The case has room for a total of four 2.5" drives and a single 3.5" drive with the 3.5" and two 2.5" SSDs in the main compartment and two SSD mounts behind the motherboard tray.
It is an interesting case from a company that I had not heard of before. More photos and specifications can be found on the company's website.
It is not clear whether we will see the Jonsbo branded version in the US soon or if we will have to wait for a US company to pick up the design and sell it under their own brand (or import it I suppose). Pricing and availability have not been announced yet, but hopefully more information will be released next month at CES.
Subject: Cases and Cooling | December 8, 2016 - 03:52 PM | Jeremy Hellstrom
Tagged: thermaltake, watercooling, tower 900, liquid cooling, E-ATX Case, case mods
You might remember mention of the Thermaltake 900 Vertical Super Tower on the podcast last night, if not it should be posted soon so you can catch up. This plus-sized tower was designed to give watercooling fanatics enough space to fit in whatever they can dream up and [H]ard|OCP received one for review. The design proved to be unfriendly for self contained watercoolers which have a two fan radiator, only single fan rads will fit in the front portion of the case. For the more serious, this case can contain up to three full enthusiast class radiators, 240, 280, 360, 480 or 540mm rads can be accommodated. The sheer size of the case makes installation convenient for those who will build a system worthy of this case. [H]ard|OCP gave this a gold, and offered some interesting modding suggestions on their conclusion page; check it out here.
"It's a tower and it's super! Thermaltake's new Tower 900 is not close to your typical PC computer enclosure. It is built for a very specific customer; the enthusiast that wants plenty of room to do highly customized build and then have the ability to easily show it off is the target demographic for this chassis."
Here are some more Cases & Cooling reviews from around the web:
- Cooler Master MasterCase Maker 5t @ Modders-Inc
- Cooler Master MasterBox 5t Review @ OCC
- Cooler Master MasterCase Maker 5T @ Benchmark Reviews
- Cooler Master Masterbox 5t @ eTeknix
- Corsair's Carbide Series Air 740 @ The Tech Report
- Rosewill Gram @ techPowerUp
Introduction and Features
2016 has been another busy year for EVGA as they continue to expand their product offerings. EVGA recently introduced five power supplies in the new Supernova G3 Series. Compared to the original G2 Series, these new power supplies offer improved performance, a smaller chassis, and incorporate a hydraulic dynamic bearing fan. We will be taking a detailed look at the entry level 550 G3 in this review.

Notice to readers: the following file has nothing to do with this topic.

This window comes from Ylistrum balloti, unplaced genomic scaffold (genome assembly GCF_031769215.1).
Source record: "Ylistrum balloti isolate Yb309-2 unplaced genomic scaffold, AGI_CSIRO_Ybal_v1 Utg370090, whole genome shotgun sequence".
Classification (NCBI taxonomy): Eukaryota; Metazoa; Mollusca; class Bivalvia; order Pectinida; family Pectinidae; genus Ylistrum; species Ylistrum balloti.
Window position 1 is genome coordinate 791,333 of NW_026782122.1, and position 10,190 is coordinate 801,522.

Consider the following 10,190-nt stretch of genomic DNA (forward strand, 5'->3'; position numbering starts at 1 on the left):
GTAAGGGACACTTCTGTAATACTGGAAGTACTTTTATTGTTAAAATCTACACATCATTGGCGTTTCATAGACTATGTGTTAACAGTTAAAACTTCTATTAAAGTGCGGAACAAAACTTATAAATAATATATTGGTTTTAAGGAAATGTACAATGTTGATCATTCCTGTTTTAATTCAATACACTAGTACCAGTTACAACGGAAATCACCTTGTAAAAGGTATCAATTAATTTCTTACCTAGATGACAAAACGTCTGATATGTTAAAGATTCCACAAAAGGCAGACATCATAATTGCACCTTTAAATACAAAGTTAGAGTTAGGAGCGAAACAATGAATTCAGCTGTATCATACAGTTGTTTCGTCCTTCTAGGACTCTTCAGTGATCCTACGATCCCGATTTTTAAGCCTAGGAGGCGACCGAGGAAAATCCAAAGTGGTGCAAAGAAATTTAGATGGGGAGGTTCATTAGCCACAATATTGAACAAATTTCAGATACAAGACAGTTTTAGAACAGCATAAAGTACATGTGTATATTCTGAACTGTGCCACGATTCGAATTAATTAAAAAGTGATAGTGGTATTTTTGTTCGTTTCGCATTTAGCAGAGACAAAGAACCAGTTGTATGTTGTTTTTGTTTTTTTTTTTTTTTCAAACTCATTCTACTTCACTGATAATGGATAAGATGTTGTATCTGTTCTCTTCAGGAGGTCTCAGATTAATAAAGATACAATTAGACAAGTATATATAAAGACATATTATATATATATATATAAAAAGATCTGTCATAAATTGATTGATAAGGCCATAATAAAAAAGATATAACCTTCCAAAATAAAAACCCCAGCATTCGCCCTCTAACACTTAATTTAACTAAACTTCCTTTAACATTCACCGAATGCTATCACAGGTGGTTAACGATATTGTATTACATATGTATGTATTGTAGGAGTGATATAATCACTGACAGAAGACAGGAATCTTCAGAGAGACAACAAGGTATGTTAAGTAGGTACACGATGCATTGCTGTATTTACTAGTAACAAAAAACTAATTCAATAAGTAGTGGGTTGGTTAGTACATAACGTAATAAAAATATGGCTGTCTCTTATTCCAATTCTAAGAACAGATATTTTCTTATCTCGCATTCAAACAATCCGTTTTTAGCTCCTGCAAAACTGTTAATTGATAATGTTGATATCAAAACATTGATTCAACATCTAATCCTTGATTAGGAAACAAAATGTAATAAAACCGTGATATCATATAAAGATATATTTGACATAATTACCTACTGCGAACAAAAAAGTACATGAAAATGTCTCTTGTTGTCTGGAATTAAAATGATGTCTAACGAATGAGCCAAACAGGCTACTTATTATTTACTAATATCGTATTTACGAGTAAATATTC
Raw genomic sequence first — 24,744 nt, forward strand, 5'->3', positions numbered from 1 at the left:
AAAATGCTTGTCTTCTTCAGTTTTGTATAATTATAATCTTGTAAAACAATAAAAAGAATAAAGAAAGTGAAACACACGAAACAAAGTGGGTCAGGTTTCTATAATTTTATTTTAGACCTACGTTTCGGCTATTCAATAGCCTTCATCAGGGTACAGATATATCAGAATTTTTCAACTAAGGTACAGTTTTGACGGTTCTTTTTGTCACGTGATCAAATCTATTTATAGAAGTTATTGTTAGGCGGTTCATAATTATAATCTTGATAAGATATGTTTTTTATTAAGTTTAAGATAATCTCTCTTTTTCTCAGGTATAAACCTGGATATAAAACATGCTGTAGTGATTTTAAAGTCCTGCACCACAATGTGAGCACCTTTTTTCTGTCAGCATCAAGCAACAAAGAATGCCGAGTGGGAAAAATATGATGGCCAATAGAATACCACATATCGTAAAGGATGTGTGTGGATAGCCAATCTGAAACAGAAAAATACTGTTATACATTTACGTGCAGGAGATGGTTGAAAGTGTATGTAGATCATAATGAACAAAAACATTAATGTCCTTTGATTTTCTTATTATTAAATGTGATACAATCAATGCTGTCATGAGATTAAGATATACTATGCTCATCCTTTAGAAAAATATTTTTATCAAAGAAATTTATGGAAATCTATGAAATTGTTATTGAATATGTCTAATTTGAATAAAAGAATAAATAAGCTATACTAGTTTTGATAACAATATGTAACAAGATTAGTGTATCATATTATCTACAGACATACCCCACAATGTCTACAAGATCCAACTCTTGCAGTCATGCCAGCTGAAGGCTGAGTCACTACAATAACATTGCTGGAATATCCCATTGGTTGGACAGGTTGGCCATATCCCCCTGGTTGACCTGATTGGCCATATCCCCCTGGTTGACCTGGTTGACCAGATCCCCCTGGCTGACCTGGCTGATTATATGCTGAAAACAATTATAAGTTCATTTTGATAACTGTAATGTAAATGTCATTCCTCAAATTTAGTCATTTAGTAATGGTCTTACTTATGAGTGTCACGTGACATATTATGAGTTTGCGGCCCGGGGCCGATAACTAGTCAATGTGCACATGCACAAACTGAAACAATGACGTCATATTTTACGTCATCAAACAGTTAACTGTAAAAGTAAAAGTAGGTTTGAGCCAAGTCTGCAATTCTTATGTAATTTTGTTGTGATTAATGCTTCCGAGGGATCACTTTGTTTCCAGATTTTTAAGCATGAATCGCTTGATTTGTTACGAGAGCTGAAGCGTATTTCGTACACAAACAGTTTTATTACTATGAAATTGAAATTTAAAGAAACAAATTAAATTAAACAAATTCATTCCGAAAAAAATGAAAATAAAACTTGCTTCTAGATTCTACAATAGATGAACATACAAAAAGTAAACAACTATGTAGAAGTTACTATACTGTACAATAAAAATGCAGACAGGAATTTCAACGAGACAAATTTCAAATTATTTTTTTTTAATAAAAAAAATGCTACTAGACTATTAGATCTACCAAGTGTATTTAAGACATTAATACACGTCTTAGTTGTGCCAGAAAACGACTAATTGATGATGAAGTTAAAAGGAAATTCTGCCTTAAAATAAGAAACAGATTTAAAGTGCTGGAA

• EVGA SuperNOVA 550W G3 ($89.99 USD)
• EVGA SuperNOVA 650W G3 ($109.99 USD)
• EVGA SuperNOVA 750W G3 ($129.99 USD)
• EVGA SuperNOVA 850W G3 ($139.99 USD)
• EVGA SuperNOVA 1000W G3 ($159.99 USD)
The Supernova G3 Series is based on EVGA’s popular G2 series but now comes in a smaller chassis measuring only 150mm (5.9”) deep. The G3 Series also uses a 130mm cooling fan with a hydraulic dynamic bearing for quiet operation and extended life.
The Supernova G3 series power supplies are 80 Plus Gold certified for high efficiency and feature all modular cables, high-quality Japanese brand capacitors, and EVGA’s ECO Intelligent Thermal Control System which enables fan-less operation at low to mid power. All G3 series power supplies are NVIDIA SLI and AMD Crossfire Ready and are backed by either a 7-year (550W and 650W) or 10-year (750W, 850W and 1000W) EVGA warranty.
EVGA SuperNOVA 550W G3 PSU Key Features:
• 80 PLUS Gold certified, with up to 90%/92% efficiency (115VAC/240VAC)
• Highest quality Japanese brand capacitors ensure long-term reliability
• Fully modular cables to reduce clutter and improve airflow
• Quiet 130mm hydraulic dynamic bearing fan for long life
• ECO Intelligent Thermal Control allows silent, fan-less operation at low power
• NVIDIA SLI & AMD Crossfire Ready